Wednesday, January 23, 2008

National Handwriting Day

Today is National Handwriting Day. It’s celebrated on January 23rd because it’s the birthday of John Hancock. He was, as I’m sure you know, the first person to sign the Declaration of Independence and is famous for his large signature.

The purpose of the day is to "alert the public to the importance of handwriting". And frankly, I think we need something to remind people how important it is, because it’s becoming a lost art.

Years ago when I was in school, a huge emphasis was placed on handwriting. In elementary school, we received a handwriting grade. We practiced it every single day. Once we were taught to write in cursive, we were then required to write everything in cursive. If our handwriting was sloppy, it decreased our grade. If it was too sloppy, we had to re-do the paper.

Today, it’s a different story.

My kids spent very little time in school--in class or in the form of homework--practicing handwriting. They were taught cursive, but were never required to use it beyond the 'lessons'. Both of them, now 17 and 13, still print. Frankly, I doubt they even remember how to write in cursive, beyond writing their signature, and they’ll print that if they can get away with it. And sadly, even their print isn’t especially 'pretty'. In fact my oldest son’s handwriting boarders on illegible. But in his defense, he is left-handed and I think his teachers, who were right-handed, didn’t know how to teach a left-handed child to write (and I certainly didn’t know). But, I digress. That’s a subject for another time.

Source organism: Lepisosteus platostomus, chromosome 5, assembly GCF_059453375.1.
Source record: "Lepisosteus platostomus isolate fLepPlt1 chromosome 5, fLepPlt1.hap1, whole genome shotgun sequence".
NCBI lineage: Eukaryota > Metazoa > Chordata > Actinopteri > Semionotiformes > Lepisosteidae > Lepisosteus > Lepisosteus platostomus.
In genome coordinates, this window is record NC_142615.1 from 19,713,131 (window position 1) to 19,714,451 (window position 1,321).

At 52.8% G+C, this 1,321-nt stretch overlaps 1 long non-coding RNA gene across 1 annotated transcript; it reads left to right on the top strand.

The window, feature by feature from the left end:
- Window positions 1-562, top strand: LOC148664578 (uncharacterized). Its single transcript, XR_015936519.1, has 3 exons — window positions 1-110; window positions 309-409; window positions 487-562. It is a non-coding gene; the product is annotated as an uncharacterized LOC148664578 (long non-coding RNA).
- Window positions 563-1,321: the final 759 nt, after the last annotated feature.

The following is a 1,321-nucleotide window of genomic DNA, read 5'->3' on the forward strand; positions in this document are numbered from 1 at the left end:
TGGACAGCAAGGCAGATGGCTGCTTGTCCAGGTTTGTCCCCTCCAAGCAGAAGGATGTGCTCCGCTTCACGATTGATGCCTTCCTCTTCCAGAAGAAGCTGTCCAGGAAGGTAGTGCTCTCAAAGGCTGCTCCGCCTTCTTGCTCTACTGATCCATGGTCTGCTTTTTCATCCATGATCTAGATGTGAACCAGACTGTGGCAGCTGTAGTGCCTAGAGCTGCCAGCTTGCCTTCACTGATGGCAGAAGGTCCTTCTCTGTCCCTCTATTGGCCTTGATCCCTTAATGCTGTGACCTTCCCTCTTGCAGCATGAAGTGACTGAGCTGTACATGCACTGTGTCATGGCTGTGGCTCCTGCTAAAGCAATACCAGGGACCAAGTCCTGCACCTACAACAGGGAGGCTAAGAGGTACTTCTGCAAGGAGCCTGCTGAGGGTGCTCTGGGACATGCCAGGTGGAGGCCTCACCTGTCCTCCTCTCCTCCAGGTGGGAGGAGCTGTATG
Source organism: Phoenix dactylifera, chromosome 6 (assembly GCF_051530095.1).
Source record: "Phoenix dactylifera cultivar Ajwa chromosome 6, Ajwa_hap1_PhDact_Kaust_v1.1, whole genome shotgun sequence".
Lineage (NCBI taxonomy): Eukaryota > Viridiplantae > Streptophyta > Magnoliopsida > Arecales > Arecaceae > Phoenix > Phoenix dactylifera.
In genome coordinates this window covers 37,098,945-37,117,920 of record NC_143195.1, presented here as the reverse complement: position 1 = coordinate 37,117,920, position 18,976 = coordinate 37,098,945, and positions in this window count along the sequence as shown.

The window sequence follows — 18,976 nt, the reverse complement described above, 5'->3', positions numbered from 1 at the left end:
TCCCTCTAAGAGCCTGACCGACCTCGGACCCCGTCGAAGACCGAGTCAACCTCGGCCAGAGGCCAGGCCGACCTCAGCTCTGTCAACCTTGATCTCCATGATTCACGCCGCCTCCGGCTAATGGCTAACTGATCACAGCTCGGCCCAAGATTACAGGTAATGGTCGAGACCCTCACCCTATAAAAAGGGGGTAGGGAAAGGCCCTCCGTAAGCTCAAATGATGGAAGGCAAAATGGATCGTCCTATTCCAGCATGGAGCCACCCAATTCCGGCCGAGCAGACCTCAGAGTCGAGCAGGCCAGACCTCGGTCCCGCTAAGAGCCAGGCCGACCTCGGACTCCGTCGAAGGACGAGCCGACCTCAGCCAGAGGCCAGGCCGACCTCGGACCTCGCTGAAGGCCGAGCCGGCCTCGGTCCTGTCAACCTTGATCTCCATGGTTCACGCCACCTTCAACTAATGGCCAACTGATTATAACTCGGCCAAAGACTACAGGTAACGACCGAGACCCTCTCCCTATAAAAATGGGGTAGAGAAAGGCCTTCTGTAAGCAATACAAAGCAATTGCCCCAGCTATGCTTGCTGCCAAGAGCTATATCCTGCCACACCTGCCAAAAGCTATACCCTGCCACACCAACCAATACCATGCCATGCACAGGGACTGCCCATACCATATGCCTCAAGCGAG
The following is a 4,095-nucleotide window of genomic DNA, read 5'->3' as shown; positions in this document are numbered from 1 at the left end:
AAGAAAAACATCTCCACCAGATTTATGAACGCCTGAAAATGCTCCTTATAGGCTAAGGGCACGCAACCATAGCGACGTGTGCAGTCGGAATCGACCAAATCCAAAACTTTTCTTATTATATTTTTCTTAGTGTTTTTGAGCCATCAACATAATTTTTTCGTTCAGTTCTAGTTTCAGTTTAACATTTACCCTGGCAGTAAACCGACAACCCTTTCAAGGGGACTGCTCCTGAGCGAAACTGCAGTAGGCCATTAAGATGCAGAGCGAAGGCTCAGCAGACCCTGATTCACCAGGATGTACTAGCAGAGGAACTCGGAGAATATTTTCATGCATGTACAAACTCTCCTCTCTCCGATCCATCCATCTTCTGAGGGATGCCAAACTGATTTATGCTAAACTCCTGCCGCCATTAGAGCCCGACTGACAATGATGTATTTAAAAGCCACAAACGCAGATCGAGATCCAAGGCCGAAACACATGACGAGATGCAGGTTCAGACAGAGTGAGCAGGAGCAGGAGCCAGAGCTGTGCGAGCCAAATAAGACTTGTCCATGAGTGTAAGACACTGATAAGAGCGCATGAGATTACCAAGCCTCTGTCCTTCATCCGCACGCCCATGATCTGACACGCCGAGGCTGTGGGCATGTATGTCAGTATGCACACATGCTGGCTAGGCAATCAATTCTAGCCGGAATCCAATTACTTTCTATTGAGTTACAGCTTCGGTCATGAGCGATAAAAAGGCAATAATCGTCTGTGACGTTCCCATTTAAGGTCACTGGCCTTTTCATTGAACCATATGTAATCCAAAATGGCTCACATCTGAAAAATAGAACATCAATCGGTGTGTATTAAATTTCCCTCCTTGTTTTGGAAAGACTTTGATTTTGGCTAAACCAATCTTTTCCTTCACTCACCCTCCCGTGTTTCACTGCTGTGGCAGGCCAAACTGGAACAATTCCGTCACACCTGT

It’s not just my kids who are lacking in cursive ability and penmanship. I’ve talked to other parents about this. I’ve talked to teachers about this. It’s a growing trend.

According to this article in The Washington Post: When handwritten essays were introduced on the SAT exams for the class of 2006, just 15 percent of the almost 1.5 million students wrote their answers in cursive. The rest? They printed. Block letters.

So, why is this becoming a lost art? There are a lot of reasons. In the elementary schools, time that was previously spent on handwriting is now being gobbled up by other subjects, such as computer class, foreign language class (we didn’t take foreign language until high school), PE (we had PE in high school, but not in elementary school--we just played at recess--and yet, we were healthier than kids today are), etc. And let’s not forget the increased importance of year-end testing. The teachers are more concerned with other things. Legible handwriting is not 'tested' and required for a student to pass. What’s that you say? The teachers still have to be able to read the students' work? Sure they do, so the solution is simple--have them type their papers.

Obviously, computer usage/dependency plays a BIG part in this issue.

Even I rarely handwrite anything anymore. Given a choice, I prefer to type. It’s faster. When I write by hand, my hand can’t keep up with my brain. When you type, it’s easier to edit your work--to add passages, to delete passages, etc. The computer also offers me the convenience of spell-check.

These days, other than my signature, about the only things I handwrite are my grocery list and my checks, and with debit cards, electronic banking, and automatic draft, I rarely write checks anymore.

So, today I encourage you all to handwrite something!

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